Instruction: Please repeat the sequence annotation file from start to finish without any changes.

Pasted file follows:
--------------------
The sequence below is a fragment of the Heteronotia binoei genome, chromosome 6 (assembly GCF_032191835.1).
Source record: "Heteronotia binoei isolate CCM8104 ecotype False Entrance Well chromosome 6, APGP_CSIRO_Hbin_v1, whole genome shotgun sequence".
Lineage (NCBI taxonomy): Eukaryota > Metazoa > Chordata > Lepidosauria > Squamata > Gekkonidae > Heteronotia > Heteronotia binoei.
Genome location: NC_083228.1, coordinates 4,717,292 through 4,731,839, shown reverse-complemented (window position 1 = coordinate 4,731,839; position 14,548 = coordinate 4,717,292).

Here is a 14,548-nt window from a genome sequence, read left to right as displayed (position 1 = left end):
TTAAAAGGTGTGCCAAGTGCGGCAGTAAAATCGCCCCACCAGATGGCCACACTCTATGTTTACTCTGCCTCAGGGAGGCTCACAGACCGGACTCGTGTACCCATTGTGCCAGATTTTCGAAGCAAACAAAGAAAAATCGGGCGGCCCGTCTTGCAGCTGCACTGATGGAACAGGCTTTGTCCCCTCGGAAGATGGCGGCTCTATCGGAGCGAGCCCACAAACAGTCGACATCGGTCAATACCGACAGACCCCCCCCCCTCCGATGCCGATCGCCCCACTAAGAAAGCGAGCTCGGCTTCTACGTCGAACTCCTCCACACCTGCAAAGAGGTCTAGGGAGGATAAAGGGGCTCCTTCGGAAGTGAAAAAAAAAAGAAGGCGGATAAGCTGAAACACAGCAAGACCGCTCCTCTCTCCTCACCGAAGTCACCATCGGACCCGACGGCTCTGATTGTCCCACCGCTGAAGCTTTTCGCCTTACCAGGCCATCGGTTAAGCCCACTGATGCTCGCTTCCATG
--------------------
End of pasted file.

The sequence below is a fragment of the Heteronotia binoei genome, chromosome 6 (assembly GCF_032191835.1).
Source record: "Heteronotia binoei isolate CCM8104 ecotype False Entrance Well chromosome 6, APGP_CSIRO_Hbin_v1, whole genome shotgun sequence".
Lineage (NCBI taxonomy): Eukaryota > Metazoa > Chordata > Lepidosauria > Squamata > Gekkonidae > Heteronotia > Heteronotia binoei.
Genome location: NC_083228.1, coordinates 4,717,292 through 4,731,839, shown reverse-complemented (window position 1 = coordinate 4,731,839; position 14,548 = coordinate 4,717,292).

Here is a 14,548-nt window from a genome sequence, read left to right as displayed (position 1 = left end):
TTAAAAGGTGTGCCAAGTGCGGCAGTAAAATCGCCCCACCAGATGGCCACACTCTATGTTTACTCTGCCTCAGGGAGGCTCACAGACCGGACTCGTGTACCCATTGTGCCAGATTTTCGAAGCAAACAAAGAAAAATCGGGCGGCCCGTCTTGCAGCTGCACTGATGGAACAGGCTTTGTCCCCTCGGAAGATGGCGGCTCTATCGGAGCGAGCCCACAAACAGTCGACATCGGTCAATACCGACAGACCCCCCCCCCTCCGATGCCGATCGCCCCACTAAGAAAGCGAGCTCGGCTTCTACGTCGAACTCCTCCACACCTGCAAAGAGGTCTAGGGAGGATAAAGGGGCTCCTTCGGAAGTGAAAAAAAAAAGAAGGCGGATAAGCTGAAACACAGCAAGACCGCTCCTCTCTCCTCACCGAAGTCACCATCGGACCCGACGGCTCTGATTGTCCCACCGCTGAAGCTTTTCGCCTTACCAGGCCATCGGTTAAGCCCACTGATGCTCGCTTCCATG